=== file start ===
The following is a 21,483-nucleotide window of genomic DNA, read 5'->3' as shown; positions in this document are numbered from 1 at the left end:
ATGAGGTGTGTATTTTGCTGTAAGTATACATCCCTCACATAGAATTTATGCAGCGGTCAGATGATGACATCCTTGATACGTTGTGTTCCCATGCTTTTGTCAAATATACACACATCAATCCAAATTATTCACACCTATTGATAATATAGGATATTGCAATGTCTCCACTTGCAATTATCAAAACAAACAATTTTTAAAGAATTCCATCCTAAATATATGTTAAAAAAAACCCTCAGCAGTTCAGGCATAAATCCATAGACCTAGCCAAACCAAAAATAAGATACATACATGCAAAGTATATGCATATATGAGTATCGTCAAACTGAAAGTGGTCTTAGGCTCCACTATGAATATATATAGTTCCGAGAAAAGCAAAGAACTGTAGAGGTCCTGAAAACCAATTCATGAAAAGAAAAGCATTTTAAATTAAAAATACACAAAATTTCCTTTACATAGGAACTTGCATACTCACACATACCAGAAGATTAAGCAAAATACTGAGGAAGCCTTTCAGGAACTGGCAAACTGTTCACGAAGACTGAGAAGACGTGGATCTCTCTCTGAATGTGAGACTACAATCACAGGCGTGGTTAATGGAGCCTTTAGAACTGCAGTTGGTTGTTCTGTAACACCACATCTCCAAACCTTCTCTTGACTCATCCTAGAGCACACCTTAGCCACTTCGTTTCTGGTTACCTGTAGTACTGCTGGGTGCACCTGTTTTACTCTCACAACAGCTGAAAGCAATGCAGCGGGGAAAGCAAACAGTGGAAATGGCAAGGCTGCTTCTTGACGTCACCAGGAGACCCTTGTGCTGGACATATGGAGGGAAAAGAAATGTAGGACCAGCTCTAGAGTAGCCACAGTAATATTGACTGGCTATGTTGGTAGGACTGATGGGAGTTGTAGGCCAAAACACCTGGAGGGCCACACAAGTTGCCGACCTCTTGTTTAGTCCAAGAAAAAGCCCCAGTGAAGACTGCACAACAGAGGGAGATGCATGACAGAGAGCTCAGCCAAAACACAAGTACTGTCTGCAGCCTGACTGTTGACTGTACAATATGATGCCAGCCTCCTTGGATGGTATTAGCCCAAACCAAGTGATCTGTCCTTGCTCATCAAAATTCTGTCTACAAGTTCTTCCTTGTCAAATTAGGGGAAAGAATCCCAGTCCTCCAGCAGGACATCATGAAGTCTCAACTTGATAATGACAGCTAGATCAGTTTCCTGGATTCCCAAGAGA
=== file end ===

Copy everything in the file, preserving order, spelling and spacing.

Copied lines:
The following is a 21,483-nucleotide window of genomic DNA, read 5'->3' as shown; positions in this document are numbered from 1 at the left end:
ATGAGGTGTGTATTTTGCTGTAAGTATACATCCCTCACATAGAATTTATGCAGCGGTCAGATGATGACATCCTTGATACGTTGTGTTCCCATGCTTTTGTCAAATATACACACATCAATCCAAATTATTCACACCTATTGATAATATAGGATATTGCAATGTCTCCACTTGCAATTATCAAAACAAACAATTTTTAAAGAATTCCATCCTAAATATATGTTAAAAAAAACCCTCAGCAGTTCAGGCATAAATCCATAGACCTAGCCAAACCAAAAATAAGATACATACATGCAAAGTATATGCATATATGAGTATCGTCAAACTGAAAGTGGTCTTAGGCTCCACTATGAATATATATAGTTCCGAGAAAAGCAAAGAACTGTAGAGGTCCTGAAAACCAATTCATGAAAAGAAAAGCATTTTAAATTAAAAATACACAAAATTTCCTTTACATAGGAACTTGCATACTCACACATACCAGAAGATTAAGCAAAATACTGAGGAAGCCTTTCAGGAACTGGCAAACTGTTCACGAAGACTGAGAAGACGTGGATCTCTCTCTGAATGTGAGACTACAATCACAGGCGTGGTTAATGGAGCCTTTAGAACTGCAGTTGGTTGTTCTGTAACACCACATCTCCAAACCTTCTCTTGACTCATCCTAGAGCACACCTTAGCCACTTCGTTTCTGGTTACCTGTAGTACTGCTGGGTGCACCTGTTTTACTCTCACAACAGCTGAAAGCAATGCAGCGGGGAAAGCAAACAGTGGAAATGGCAAGGCTGCTTCTTGACGTCACCAGGAGACCCTTGTGCTGGACATATGGAGGGAAAAGAAATGTAGGACCAGCTCTAGAGTAGCCACAGTAATATTGACTGGCTATGTTGGTAGGACTGATGGGAGTTGTAGGCCAAAACACCTGGAGGGCCACACAAGTTGCCGACCTCTTGTTTAGTCCAAGAAAAAGCCCCAGTGAAGACTGCACAACAGAGGGAGATGCATGACAGAGAGCTCAGCCAAAACACAAGTACTGTCTGCAGCCTGACTGTTGACTGTACAATATGATGCCAGCCTCCTTGGATGGTATTAGCCCAAACCAAGTGATCTGTCCTTGCTCATCAAAATTCTGTCTACAAGTTCTTCCTTGTCAAATTAGGGGAAAGAATCCCAGTCCTCCAGCAGGACATCATGAAGTCTCAACTTGATAATGACAGCTAGATCAGTTTCCTGGATTCCCAAGAGA